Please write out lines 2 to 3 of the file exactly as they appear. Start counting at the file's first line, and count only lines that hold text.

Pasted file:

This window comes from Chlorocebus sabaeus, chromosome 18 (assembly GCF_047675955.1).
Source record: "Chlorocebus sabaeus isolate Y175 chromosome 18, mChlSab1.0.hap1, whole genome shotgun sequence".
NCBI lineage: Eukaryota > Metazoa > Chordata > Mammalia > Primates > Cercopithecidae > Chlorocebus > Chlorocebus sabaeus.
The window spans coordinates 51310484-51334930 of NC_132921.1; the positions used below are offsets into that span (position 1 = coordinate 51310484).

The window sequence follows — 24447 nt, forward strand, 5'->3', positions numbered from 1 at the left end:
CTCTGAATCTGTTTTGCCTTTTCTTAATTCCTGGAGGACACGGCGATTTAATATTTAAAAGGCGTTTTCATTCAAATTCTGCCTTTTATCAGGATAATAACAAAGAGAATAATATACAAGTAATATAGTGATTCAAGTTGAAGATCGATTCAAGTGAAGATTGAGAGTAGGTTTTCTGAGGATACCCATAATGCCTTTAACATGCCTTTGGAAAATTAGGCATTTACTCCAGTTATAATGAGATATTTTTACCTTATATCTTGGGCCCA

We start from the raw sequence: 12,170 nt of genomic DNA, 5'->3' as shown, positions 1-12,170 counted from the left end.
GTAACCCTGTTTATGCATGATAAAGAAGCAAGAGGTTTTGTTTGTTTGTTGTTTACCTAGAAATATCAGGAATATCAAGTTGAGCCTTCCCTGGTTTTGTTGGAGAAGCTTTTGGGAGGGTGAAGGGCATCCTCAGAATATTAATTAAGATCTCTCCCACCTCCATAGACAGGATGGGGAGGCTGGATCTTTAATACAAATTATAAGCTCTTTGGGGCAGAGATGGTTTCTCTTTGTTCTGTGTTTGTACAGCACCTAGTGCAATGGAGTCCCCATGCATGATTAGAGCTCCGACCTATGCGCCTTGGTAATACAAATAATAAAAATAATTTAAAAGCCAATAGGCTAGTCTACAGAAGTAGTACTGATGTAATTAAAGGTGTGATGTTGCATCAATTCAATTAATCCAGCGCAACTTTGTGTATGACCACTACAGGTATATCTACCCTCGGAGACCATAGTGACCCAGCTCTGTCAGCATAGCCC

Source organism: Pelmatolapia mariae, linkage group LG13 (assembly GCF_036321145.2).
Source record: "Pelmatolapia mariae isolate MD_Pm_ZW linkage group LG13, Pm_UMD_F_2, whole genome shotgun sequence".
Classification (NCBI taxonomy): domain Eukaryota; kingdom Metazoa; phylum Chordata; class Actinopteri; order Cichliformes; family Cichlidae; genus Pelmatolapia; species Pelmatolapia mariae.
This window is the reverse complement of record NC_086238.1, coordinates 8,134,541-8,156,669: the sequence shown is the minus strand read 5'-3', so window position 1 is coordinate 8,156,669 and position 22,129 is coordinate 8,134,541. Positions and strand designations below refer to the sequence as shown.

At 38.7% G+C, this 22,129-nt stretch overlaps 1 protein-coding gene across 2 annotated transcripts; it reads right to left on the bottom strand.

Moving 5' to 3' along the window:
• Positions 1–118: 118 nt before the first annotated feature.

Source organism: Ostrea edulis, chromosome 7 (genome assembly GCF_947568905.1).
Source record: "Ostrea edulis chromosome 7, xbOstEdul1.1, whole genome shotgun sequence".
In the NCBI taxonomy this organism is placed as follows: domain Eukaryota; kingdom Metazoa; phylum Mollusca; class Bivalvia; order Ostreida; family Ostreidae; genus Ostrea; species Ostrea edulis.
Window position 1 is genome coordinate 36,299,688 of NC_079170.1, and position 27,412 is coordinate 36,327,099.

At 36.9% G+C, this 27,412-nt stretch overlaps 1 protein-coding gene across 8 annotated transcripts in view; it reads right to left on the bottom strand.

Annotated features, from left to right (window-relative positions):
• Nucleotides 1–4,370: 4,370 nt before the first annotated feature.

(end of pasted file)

Source record: "Chlorocebus sabaeus isolate Y175 chromosome 18, mChlSab1.0.hap1, whole genome shotgun sequence".
NCBI lineage: Eukaryota > Metazoa > Chordata > Mammalia > Primates > Cercopithecidae > Chlorocebus > Chlorocebus sabaeus.